Purpose
The u Chart is used to observe and evaluate a process behavior over time and take corrective action if necessary. They plot defects per unit data collected from subgroups of equal or unequal size. It differ from c Charts in that they plot the proportion of defects, rather than the number of defects
u Charts measure discrete data. It is similar to c Charts in that they are used in cases where a single unit is likely to have many defects. The differences are in the calculation of control limits and that the plotted points represent the average number of nonconformities per unit. A u Chart is used when the unit size of a subgroup varies from subgroup to subgroup.
Anatomy
Reference: Statistical Process Control – Ford/GM/Chrysler
Terminology
A. Sample Count – Numbers of defects per unit observed
B. Sample Number – The chronological index number for the sample, or subgroup, whose numbers of defects per unit is being referenced
C. Lower Control Limit (LCL) – Represents the lower limit of the variation that could be expected if the process were in a state of statistical control, by convention equal to the Mean minus three times the square root of the process Standard Deviation
D. Process Average Number of Defects per Unit – Average value of the number of defects per unit, over the period of inspection being referenced
E. Upper Control Limit (UCL) – Represents the upper limit of the variation that could be expected if the process were in a state of statistical control, by convention equal to the Mean plus three timesthe square root of the process Standard Deviation
F. Plot of number of defects per unit vs sample number. Any excursion in this plot above the UCL or below the LCL represents an out-of-control condition and should be investigated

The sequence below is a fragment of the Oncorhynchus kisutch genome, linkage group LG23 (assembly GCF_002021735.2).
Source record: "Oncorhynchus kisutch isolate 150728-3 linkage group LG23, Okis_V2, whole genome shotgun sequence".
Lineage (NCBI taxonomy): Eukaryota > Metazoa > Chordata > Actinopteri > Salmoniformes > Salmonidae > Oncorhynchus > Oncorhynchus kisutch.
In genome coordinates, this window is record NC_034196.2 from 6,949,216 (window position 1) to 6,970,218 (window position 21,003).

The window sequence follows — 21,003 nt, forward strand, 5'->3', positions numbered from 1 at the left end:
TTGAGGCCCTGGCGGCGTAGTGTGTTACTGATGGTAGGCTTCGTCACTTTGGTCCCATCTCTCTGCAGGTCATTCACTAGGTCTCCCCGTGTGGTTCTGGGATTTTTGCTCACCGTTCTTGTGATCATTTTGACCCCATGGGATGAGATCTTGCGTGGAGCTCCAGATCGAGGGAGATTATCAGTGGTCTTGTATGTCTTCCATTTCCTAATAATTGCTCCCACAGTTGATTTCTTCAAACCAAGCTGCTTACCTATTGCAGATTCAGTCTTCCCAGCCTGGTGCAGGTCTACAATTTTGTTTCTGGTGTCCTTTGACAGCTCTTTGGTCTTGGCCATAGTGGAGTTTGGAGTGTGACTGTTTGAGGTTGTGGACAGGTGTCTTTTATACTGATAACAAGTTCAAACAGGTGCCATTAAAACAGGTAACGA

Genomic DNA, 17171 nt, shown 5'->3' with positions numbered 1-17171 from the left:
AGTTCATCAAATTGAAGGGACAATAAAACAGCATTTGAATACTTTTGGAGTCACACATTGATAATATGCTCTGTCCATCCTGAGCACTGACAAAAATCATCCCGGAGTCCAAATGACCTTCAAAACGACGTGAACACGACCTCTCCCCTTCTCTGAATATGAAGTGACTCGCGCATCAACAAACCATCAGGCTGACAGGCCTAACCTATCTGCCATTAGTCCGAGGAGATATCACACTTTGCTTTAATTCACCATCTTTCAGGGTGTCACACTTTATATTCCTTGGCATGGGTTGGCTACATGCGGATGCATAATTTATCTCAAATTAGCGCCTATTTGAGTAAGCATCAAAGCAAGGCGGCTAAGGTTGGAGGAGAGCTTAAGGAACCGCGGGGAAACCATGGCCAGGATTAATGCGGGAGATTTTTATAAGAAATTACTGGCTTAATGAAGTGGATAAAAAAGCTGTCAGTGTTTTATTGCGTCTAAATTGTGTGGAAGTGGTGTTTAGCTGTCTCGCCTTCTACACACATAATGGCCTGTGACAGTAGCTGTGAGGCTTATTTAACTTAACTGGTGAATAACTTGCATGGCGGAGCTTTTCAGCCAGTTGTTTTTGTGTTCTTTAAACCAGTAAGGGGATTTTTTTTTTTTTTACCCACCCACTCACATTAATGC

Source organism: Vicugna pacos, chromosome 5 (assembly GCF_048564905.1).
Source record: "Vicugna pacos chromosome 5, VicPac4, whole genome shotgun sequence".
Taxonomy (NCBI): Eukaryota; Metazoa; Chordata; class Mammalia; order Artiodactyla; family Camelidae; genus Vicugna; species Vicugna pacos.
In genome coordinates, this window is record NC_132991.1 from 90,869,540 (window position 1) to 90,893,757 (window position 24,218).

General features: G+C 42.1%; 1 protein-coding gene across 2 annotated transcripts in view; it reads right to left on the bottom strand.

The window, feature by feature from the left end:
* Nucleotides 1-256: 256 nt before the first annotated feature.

G. u Chart – The title "u" Chart refers to the number of defects per unit in a subgroup
H. Out of Control Point – By definition, any point that exceeds either the UCL or the LCL is out of control. Minitab has a number of tests available for out of control conditions, and labels each point with a number corresponding to the test which the point fails
Major Considerations
The chart may be used in situation where the sample includes more than one unit, and must always be used when the sample size varies from one period to the next
When To Use u Charts
U charts are used when counting the number of occurrences of many defects across many items.
Application Cookbook
1. Determine purpose of the chart
2. Select data collection point
3. Establish basis for subgrouping
4. Establish sampling interval and determine sample size
5. Set up forms for recording and charting data and write specific instructions on use of the chart
6. Collect and record data.
7. Count each "ci", the number of nonconformities for each of the i subgroups
8. Compute the Process Average Number of Nonconformities per Unit u
9. Compute Upper Control Limit UCLu
10. Compute Lower Control Limit LCLu
11. Plot the data points
12. Interpret chart together with other pertinent sources of information on the process and take corrective action if necessary
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